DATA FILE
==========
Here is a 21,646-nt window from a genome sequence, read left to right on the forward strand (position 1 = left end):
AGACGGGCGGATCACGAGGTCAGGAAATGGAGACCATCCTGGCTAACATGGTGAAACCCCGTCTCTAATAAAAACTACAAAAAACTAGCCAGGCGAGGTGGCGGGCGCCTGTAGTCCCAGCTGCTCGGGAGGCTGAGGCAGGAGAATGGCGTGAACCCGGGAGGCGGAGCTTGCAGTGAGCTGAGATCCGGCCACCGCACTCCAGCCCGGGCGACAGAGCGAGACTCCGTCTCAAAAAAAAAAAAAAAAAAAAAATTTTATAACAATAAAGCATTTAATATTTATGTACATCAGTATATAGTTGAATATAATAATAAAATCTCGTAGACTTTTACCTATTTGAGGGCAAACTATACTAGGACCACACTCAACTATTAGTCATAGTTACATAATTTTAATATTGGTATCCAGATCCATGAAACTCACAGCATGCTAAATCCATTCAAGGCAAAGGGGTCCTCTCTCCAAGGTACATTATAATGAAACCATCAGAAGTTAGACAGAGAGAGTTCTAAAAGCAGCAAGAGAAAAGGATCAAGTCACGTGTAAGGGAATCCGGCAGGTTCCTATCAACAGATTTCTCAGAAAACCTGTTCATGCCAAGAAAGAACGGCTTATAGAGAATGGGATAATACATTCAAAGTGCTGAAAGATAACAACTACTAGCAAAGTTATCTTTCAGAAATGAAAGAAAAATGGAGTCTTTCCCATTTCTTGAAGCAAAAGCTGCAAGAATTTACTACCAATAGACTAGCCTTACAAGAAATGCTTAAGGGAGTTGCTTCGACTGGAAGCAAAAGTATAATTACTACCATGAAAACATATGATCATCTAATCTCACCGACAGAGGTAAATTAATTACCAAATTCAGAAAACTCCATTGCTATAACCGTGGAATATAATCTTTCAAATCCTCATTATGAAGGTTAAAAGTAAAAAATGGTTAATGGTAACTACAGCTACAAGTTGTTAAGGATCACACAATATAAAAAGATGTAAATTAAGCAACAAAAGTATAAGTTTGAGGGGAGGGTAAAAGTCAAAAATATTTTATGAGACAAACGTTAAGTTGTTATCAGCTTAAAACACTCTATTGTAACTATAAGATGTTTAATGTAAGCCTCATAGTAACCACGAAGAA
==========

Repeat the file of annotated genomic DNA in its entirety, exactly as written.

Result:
Here is a 21,646-nt window from a genome sequence, read left to right on the forward strand (position 1 = left end):
AGACGGGCGGATCACGAGGTCAGGAAATGGAGACCATCCTGGCTAACATGGTGAAACCCCGTCTCTAATAAAAACTACAAAAAACTAGCCAGGCGAGGTGGCGGGCGCCTGTAGTCCCAGCTGCTCGGGAGGCTGAGGCAGGAGAATGGCGTGAACCCGGGAGGCGGAGCTTGCAGTGAGCTGAGATCCGGCCACCGCACTCCAGCCCGGGCGACAGAGCGAGACTCCGTCTCAAAAAAAAAAAAAAAAAAAAAATTTTATAACAATAAAGCATTTAATATTTATGTACATCAGTATATAGTTGAATATAATAATAAAATCTCGTAGACTTTTACCTATTTGAGGGCAAACTATACTAGGACCACACTCAACTATTAGTCATAGTTACATAATTTTAATATTGGTATCCAGATCCATGAAACTCACAGCATGCTAAATCCATTCAAGGCAAAGGGGTCCTCTCTCCAAGGTACATTATAATGAAACCATCAGAAGTTAGACAGAGAGAGTTCTAAAAGCAGCAAGAGAAAAGGATCAAGTCACGTGTAAGGGAATCCGGCAGGTTCCTATCAACAGATTTCTCAGAAAACCTGTTCATGCCAAGAAAGAACGGCTTATAGAGAATGGGATAATACATTCAAAGTGCTGAAAGATAACAACTACTAGCAAAGTTATCTTTCAGAAATGAAAGAAAAATGGAGTCTTTCCCATTTCTTGAAGCAAAAGCTGCAAGAATTTACTACCAATAGACTAGCCTTACAAGAAATGCTTAAGGGAGTTGCTTCGACTGGAAGCAAAAGTATAATTACTACCATGAAAACATATGATCATCTAATCTCACCGACAGAGGTAAATTAATTACCAAATTCAGAAAACTCCATTGCTATAACCGTGGAATATAATCTTTCAAATCCTCATTATGAAGGTTAAAAGTAAAAAATGGTTAATGGTAACTACAGCTACAAGTTGTTAAGGATCACACAATATAAAAAGATGTAAATTAAGCAACAAAAGTATAAGTTTGAGGGGAGGGTAAAAGTCAAAAATATTTTATGAGACAAACGTTAAGTTGTTATCAGCTTAAAACACTCTATTGTAACTATAAGATGTTTAATGTAAGCCTCATAGTAACCACGAAGAA